Critical moment at the capitol–urge your rep to vote for school funding

A critical moment for Texas public schools has arrived at the Capitol. The Texas House is scheduled to vote Friday, August 4, on legislation that would increase state aid to school districts significantly, making a big down payment on the long-term boost in state funding our schools desperately need. It is vital for this school-finance plan to gain the largest possible majority on the House floor. A strong supermajority vote in the House is essential to give the school-finance package maximum momentum heading into a difficult negotiation with the Senate.

Please send your e-letter to your state rep right away in support of the three bills in this school-finance package. This legislation could be voted on as early as Friday morning. Here for your preview is the text of the online letter you can send from our legislative-action website:

I urge you to support the school-finance package coming to the House floor on August 4. The bills deserving your strong support are HB 30, HB 21, and  HB 23.

HB 30 provides $1.9 billion in funding for the next two school years from the state’s huge Economic Stabilization Fund reserve (the so-called Rainy Day Fund). HB 30 underwrites new state commitments to increased school aid spelled out in HB 21.

HB 21 makes a desperately needed increase in state-guaranteed formula funding for school districts, averaging $210 per pupil (to $5,350 from $5,140). The bill makes a big down payment on the restoration of state funding–which has eroded dramatically in recent years, shrinking to just 31 percent of funding for school districts. By increasing state aid, HB 21 provides significant relief for districts subject to recapture, gives small districts a fairer shake, and gives hardship grants to districts facing the loss of expiring hold-harmless funding they have come to depend on. The legislation also eases the pressure on local property-tax payers, who have had to bear a disproportionate share of the cost of public education.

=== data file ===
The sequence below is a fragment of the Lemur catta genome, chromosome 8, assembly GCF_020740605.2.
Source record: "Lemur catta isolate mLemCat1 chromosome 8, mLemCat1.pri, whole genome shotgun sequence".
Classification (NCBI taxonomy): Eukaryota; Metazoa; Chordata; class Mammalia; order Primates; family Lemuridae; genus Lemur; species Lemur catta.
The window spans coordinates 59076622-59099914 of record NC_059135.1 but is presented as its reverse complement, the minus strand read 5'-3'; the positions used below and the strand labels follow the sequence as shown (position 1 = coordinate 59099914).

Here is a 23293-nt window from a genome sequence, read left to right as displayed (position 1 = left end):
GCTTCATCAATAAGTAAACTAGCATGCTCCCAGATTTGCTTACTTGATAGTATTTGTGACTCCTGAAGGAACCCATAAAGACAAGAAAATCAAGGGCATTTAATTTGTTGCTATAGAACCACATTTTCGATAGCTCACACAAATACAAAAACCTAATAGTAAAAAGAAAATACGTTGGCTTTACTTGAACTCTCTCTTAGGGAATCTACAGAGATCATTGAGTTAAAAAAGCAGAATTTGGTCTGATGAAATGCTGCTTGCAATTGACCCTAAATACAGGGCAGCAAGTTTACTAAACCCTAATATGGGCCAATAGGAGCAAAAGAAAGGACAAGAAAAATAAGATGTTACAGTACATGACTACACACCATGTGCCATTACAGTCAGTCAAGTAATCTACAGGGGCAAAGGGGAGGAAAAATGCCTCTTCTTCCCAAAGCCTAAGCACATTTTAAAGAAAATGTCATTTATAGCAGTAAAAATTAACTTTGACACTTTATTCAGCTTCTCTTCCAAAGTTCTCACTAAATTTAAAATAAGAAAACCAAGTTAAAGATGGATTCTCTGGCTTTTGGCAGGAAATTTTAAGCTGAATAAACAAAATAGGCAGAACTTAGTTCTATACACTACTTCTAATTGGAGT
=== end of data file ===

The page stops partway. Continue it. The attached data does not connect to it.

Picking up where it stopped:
HB 21 also devotes new resources to English Language Learners, to students enrolled in career and tech courses, and to  students with dyslexia. The state’s strengthened commitment to students with disabilities is also embodied in HB 23, which channels new funding to the public schools to serve students with autism while fully protecting their rights to an appropriate education in the least restrictive environment–protection they would lose under any private-school voucher scheme.

Please give your vote and use your voice in strong support of HB 30, HB 21, and HB 23.

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